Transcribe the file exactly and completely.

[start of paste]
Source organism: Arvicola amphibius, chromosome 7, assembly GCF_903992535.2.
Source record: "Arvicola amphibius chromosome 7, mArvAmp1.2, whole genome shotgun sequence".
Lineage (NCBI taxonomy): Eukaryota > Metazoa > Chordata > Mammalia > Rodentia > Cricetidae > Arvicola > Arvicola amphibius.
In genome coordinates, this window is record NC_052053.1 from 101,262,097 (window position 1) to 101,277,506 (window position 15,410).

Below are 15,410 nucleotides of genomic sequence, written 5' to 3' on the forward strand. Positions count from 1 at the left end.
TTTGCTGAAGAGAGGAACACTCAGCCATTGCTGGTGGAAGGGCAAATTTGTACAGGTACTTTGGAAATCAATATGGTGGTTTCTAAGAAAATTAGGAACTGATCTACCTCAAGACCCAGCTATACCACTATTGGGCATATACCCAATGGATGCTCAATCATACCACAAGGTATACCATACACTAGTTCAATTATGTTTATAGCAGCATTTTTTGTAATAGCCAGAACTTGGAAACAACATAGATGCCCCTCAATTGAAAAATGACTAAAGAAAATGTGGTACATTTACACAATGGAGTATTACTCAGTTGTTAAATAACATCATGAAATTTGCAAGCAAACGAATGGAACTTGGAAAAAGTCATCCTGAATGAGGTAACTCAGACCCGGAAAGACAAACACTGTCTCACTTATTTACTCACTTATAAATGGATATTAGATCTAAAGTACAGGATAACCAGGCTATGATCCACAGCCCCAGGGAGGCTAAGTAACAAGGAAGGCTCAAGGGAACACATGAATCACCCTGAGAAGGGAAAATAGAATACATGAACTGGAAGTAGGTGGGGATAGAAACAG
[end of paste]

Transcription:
Source organism: Arvicola amphibius, chromosome 7, assembly GCF_903992535.2.
Source record: "Arvicola amphibius chromosome 7, mArvAmp1.2, whole genome shotgun sequence".
Lineage (NCBI taxonomy): Eukaryota > Metazoa > Chordata > Mammalia > Rodentia > Cricetidae > Arvicola > Arvicola amphibius.
In genome coordinates, this window is record NC_052053.1 from 101,262,097 (window position 1) to 101,277,506 (window position 15,410).

Below are 15,410 nucleotides of genomic sequence, written 5' to 3' on the forward strand. Positions count from 1 at the left end.
TTTGCTGAAGAGAGGAACACTCAGCCATTGCTGGTGGAAGGGCAAATTTGTACAGGTACTTTGGAAATCAATATGGTGGTTTCTAAGAAAATTAGGAACTGATCTACCTCAAGACCCAGCTATACCACTATTGGGCATATACCCAATGGATGCTCAATCATACCACAAGGTATACCATACACTAGTTCAATTATGTTTATAGCAGCATTTTTTGTAATAGCCAGAACTTGGAAACAACATAGATGCCCCTCAATTGAAAAATGACTAAAGAAAATGTGGTACATTTACACAATGGAGTATTACTCAGTTGTTAAATAACATCATGAAATTTGCAAGCAAACGAATGGAACTTGGAAAAAGTCATCCTGAATGAGGTAACTCAGACCCGGAAAGACAAACACTGTCTCACTTATTTACTCACTTATAAATGGATATTAGATCTAAAGTACAGGATAACCAGGCTATGATCCACAGCCCCAGGGAGGCTAAGTAACAAGGAAGGCTCAAGGGAACACATGAATCACCCTGAGAAGGGAAAATAGAATACATGAACTGGAAGTAGGTGGGGATAGAAACAG